Make no mistake – hurricanes are serious business.
The post that follows was drafted on Tuesday, well before anyone knew the severity of flooding that would occur as a result of Isaac. It was not meant to make light of the situation – quite the contrary. My intent was to demonstrate, through humor, that many things in life are out of our control and that while we should prepare as best we can, sometimes we have to take what comes.
Since moving to the northern gulf coast several years ago, we have become a lot less fearful and a lot more jaded about hurricanes. Sure, they might flood our homes and the associated winds might tear all manner of stuff apart, but most of the time the dire warnings from The Weather Channel end up being not nearly as dramatic in reality. For those of you who may be hurricane novices, I’m sharing my multi-step plan for preparing if a Category One hurricane ever threatens to make landfall in your area.
1. Send your loving husband to Home Depot well in advance of the storm to procure a generator, new flashlights, and extra batteries, and to fill the extra gas cans with gasoline for said generator. While he is performing these essential tasks, make a trip to your local Target with the intent of purchasing a few essentials and leave with items such as wine cubes of sangria (ON SALE!), a LEGO set, and a drum full of toy instruments.
2. While you are out, stop by the kids consignment sale since it’s the last day and most items are now 50% off. Rejoice when you find the perfect outfit for your son to wear in an upcoming wedding where he is going to serve as ring bearer.
3. Because the kids are out of school due to mandatory evacuations in a few isolated areas of your school district and you know that you may be stuck at home for a few days, venture out to the hub of Mayberry – the pier. Be sure to alert your friends in other parts of the country that have expressed concern for your safety so that they can tune in via Pier Cam a la The Truman Show.
Wonder if the most dangerous moment of the week will end up being when you and the kids almost got flattened by an El Camino that was driving on the pier.
4. Discover well before the first drop of rain falls that perhaps the drum full of toy instruments was not an ideal purchase for making the best of a possible power outage. No, they don’t require batteries, but…
5. Work on some occupational therapy exercises, such as self-dressing. Bonus points for exploring all possible fashion alternatives for “How to Wear a T-Shirt.”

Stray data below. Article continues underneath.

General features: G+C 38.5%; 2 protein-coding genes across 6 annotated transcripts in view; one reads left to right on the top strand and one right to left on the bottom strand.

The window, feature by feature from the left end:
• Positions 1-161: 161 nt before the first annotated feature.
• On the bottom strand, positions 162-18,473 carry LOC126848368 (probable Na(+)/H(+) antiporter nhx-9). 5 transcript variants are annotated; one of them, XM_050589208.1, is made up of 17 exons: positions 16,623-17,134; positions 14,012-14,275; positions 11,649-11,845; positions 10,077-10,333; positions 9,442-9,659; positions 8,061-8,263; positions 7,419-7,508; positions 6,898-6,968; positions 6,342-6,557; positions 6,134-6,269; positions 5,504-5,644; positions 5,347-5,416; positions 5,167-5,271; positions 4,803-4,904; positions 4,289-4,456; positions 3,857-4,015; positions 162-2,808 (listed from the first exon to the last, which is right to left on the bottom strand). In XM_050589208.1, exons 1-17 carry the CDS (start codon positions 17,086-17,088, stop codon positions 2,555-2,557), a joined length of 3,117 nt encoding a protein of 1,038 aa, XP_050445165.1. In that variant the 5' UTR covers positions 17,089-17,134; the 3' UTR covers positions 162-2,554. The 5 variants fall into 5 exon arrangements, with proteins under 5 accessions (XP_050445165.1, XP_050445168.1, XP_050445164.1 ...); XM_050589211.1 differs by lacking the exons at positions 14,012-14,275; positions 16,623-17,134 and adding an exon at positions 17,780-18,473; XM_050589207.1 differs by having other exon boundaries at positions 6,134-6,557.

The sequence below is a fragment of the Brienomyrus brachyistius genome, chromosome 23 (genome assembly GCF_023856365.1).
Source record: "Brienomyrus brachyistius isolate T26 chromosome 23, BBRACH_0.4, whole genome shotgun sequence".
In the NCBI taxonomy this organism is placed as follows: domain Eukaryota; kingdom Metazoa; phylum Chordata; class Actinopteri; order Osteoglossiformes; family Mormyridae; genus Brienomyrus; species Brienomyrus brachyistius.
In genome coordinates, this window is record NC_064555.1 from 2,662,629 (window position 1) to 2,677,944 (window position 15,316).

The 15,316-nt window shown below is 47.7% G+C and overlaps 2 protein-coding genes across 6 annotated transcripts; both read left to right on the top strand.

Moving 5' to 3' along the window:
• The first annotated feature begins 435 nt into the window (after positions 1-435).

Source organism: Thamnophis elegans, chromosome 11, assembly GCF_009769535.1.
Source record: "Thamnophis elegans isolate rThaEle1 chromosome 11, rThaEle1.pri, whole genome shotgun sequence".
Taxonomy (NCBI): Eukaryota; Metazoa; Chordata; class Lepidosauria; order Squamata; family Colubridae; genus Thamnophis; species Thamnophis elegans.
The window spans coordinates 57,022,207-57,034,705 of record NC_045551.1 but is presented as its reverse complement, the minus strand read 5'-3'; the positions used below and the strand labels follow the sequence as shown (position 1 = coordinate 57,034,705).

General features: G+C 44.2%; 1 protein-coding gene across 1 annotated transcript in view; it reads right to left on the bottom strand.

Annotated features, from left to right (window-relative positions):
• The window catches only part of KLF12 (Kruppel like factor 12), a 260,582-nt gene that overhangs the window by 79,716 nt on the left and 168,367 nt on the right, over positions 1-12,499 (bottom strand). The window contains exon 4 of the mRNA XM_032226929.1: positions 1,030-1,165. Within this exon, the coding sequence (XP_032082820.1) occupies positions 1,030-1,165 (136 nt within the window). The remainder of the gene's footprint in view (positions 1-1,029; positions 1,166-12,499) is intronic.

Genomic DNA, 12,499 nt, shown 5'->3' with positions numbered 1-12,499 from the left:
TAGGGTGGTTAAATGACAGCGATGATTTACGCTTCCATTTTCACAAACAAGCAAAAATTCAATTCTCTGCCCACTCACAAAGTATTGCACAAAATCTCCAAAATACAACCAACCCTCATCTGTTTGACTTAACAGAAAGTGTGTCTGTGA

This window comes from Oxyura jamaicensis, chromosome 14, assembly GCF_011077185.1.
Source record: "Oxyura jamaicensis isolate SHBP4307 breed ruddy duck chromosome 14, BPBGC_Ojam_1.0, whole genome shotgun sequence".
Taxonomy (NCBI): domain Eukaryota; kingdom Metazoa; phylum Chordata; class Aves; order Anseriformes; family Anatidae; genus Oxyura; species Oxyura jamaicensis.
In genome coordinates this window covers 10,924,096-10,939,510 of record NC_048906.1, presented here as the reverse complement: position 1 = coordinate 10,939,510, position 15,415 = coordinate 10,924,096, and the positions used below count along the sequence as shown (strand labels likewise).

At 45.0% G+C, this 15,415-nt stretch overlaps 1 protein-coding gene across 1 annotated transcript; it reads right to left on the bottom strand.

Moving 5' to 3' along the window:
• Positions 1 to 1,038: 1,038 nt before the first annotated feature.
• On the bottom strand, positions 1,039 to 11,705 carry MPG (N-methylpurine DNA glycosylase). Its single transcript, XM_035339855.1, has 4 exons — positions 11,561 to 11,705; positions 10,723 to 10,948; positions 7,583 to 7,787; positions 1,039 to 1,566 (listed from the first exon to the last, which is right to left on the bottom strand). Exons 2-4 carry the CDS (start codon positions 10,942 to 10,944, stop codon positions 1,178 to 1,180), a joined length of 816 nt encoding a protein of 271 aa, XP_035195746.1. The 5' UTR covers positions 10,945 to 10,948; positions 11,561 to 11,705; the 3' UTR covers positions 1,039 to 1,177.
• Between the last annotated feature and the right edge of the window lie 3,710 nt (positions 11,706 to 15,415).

6. Reassure your mother, who does not live along the Gulf Coast, that things are not as bad as they appear on The Weather Channel – use anecdotes, such as your Pier Cam outing, to back you up. Try not to laugh when she says, “”I’m afraid you’re not taking this storm seriously…”
The thing is, I was taking it seriously.
We prepped our generator, secured the house, and planned our evacuation if needed. We watched the spaghetti models and tuned in to each National Hurricane Center update. We took all reasonable precautions based on the information available to us.
These tropical systems are a lot like having a baby. For most people, there’s a lot of talk in the beginning about what could happen, a lot of worrying that it might, a lot of prepping for the inevitable, and maybe even a few scares along the way. For most people, the fears never materialize; the storm hits someone else.
In Louisiana, seven years separated Katrina and Isaac. Both storms were challenges, but in different ways. My two children also arrived seven years apart; two storms with different characteristics. We prepared as best we could, but nothing could prepare us completely.
But life goes on.
We cleaned up the mess, picked up the pieces, and went on with our lives. We weathered the twin maelstroms and became a better, stronger family for the experience. The good people of Louisiana and Mississippi, I have no doubt, will do the same.
Our family has visited southern Louisiana and coastal Mississippi many times and have friends and family in those areas. We have all of those residents in our thoughts and prayers. I ask you to do the same.